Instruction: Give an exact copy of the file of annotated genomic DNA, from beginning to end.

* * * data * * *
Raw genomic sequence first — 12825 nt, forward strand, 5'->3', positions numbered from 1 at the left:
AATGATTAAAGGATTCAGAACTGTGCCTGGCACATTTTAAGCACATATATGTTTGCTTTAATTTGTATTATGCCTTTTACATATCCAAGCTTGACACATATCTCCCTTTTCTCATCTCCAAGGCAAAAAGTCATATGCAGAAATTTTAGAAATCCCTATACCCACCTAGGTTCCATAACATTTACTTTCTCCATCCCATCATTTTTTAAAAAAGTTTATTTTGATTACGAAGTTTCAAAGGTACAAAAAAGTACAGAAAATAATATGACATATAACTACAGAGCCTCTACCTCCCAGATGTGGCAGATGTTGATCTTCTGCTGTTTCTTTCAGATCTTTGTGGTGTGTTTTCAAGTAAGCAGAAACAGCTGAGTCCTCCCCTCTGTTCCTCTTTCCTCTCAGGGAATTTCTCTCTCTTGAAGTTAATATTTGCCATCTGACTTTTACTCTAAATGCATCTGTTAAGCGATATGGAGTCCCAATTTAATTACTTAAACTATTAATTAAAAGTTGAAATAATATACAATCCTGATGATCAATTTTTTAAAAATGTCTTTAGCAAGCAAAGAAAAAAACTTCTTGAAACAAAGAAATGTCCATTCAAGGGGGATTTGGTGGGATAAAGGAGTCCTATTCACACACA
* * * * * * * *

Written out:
Raw genomic sequence first — 12825 nt, forward strand, 5'->3', positions numbered from 1 at the left:
AATGATTAAAGGATTCAGAACTGTGCCTGGCACATTTTAAGCACATATATGTTTGCTTTAATTTGTATTATGCCTTTTACATATCCAAGCTTGACACATATCTCCCTTTTCTCATCTCCAAGGCAAAAAGTCATATGCAGAAATTTTAGAAATCCCTATACCCACCTAGGTTCCATAACATTTACTTTCTCCATCCCATCATTTTTTAAAAAAGTTTATTTTGATTACGAAGTTTCAAAGGTACAAAAAAGTACAGAAAATAATATGACATATAACTACAGAGCCTCTACCTCCCAGATGTGGCAGATGTTGATCTTCTGCTGTTTCTTTCAGATCTTTGTGGTGTGTTTTCAAGTAAGCAGAAACAGCTGAGTCCTCCCCTCTGTTCCTCTTTCCTCTCAGGGAATTTCTCTCTCTTGAAGTTAATATTTGCCATCTGACTTTTACTCTAAATGCATCTGTTAAGCGATATGGAGTCCCAATTTAATTACTTAAACTATTAATTAAAAGTTGAAATAATATACAATCCTGATGATCAATTTTTTAAAAATGTCTTTAGCAAGCAAAGAAAAAAACTTCTTGAAACAAAGAAATGTCCATTCAAGGGGGATTTGGTGGGATAAAGGAGTCCTATTCACACACA